THE RUNNER – Review by Liz Braun

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The Runner is a complicated undertaking, seemingly unsure if it’s an action thriller, coming of age movie, cautionary tale about drugs or love story.

You could consider it four movies for the price of one, but probably only if you were Pollyanna.

Luckily, the film involves several very strong performances.

This is no surprise, given that the director is well-known acting coach Michelle Danner.

Comparative newcomer Edouard Philipponnat (glimpsed in House of Gucci and soon to be seen in Ridley Scott’s Napoleon) stars as Aiden, a drug-addled high school rich kid busy wasting his time and his life.

Aiden sells drugs, too, with his buddy Blake (Nadji Jeter, a standout here) but he is unpleasantly surprised to come to the attention of the authorities.

He’s busted by an ambitious cop (Cameron Douglas, making the best of an underwritten role) and told he’ll just need to do a little work for the police to get his life back.

What he has to do is help them get a big-time dealer called Local Legend (Eric Balfour, TV’s The Offer) by wearing a wire and recording a drug deal.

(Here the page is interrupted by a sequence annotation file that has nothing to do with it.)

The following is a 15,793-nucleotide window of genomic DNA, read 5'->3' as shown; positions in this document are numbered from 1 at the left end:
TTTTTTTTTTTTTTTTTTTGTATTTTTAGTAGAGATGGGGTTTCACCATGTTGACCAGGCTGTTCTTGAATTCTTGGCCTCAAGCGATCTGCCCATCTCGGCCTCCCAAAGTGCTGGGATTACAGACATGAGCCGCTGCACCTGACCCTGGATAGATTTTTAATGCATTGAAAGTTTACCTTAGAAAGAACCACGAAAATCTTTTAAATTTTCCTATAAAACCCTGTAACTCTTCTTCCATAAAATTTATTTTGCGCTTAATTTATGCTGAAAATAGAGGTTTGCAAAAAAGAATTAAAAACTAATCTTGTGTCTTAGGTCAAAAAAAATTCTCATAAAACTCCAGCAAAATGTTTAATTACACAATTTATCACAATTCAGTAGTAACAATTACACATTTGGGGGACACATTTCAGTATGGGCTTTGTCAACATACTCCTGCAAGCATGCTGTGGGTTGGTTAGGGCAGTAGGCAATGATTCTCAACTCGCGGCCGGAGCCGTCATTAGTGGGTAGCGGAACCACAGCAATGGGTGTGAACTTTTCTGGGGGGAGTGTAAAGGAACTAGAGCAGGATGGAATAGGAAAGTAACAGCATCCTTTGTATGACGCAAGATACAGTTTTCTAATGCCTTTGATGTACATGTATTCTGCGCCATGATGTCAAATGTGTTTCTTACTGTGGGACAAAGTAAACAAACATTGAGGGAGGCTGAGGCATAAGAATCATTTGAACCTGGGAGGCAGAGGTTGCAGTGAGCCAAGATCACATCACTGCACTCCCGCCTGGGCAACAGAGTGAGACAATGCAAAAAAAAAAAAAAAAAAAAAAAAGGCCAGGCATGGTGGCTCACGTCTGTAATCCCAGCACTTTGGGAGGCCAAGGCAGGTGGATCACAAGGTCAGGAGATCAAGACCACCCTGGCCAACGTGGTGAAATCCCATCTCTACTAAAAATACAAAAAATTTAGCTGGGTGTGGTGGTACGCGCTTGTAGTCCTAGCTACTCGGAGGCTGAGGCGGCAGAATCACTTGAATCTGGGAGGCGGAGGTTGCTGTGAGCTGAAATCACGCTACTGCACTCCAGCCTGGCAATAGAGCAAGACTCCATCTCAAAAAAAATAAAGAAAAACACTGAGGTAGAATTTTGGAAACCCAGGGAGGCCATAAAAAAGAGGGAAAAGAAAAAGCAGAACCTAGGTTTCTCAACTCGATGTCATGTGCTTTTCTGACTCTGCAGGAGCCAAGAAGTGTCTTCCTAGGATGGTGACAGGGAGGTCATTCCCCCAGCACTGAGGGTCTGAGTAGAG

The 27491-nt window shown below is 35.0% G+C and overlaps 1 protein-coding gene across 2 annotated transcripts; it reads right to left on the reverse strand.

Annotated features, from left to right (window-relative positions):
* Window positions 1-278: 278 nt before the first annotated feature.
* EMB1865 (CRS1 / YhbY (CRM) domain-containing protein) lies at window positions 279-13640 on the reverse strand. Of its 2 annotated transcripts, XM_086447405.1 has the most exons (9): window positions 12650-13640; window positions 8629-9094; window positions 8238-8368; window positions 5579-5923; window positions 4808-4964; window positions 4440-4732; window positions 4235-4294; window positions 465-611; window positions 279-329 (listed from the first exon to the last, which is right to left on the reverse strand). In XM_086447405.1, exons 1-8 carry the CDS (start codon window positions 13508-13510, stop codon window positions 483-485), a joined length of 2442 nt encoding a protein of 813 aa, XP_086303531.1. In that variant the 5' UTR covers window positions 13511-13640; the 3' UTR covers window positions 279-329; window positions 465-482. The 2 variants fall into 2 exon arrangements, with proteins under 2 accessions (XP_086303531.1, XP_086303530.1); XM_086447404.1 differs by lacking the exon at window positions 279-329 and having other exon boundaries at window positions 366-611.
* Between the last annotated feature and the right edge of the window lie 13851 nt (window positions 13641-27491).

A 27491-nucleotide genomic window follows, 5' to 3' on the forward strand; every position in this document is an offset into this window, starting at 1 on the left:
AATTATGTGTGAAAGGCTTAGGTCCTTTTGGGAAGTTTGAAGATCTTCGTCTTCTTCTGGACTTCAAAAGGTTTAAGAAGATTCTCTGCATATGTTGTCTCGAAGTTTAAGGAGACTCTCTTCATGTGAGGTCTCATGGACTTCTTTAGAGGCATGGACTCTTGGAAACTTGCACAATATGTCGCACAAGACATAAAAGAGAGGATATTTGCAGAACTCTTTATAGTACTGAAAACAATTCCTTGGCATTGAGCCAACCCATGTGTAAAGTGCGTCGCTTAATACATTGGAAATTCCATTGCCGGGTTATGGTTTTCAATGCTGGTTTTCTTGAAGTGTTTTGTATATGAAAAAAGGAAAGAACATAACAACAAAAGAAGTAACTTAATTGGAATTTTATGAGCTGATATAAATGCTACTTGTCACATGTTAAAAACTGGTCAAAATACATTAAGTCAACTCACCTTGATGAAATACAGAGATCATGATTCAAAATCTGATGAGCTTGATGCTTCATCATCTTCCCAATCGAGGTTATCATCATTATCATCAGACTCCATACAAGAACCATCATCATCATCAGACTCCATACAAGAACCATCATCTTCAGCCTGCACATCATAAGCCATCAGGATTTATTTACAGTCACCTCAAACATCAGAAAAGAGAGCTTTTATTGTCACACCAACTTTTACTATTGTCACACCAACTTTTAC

This assignment hangs heavy on Aiden.

His life is a mess. He’s at odds with his mother. He has ruined a relationship with the girl he truly loves (Kerri Medders). He’s a keen runner but he may be cut from the team for skipping school.

Philipponnat is burdened with pouting, frowning and waxing anxious and withdrawn, signs that he’s using too many drugs but also signs that he’s thoughtful and weighed down by the burden of his own bad behaviour and possibly also signs that he’s focused on doing the right thing?

It’s a mystery.

In various flashbacks he’s seen to be smiley and hopeful, so the terrible toll of drug use is underlined and kind of with a Sharpie. But never mind.

Most of the cop scenes in The Runner play like an episode of CSI, and not in a good way, but about halfway through the plot starts to thicken in a satisfying way. Aiden throws a huge party at which to lure in the kingpin drug dealer, and the action picks up accordingly.

Writer Jason Chase Terrell wants all loose ends tied in a bow, so the movie runs a little long.

This is a rich-kid-smartens-up story that is said to be very personal — and, according to IMDB, is aimed at shedding light on the terrible tragedy that is youth who are lost in the war on the drugs.

The script is ambitious but never gets far beneath the surface of anything and never presents the characters with enough to do or say.

It’s a shame, because The Runner has a solid cast.

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Liz Braun

Liz Braun has contributed entertainment stories in print and on radio and TV in Canada for 30 years. She served as film critic for the Toronto Sun and for the Postmedia chain of newspapers.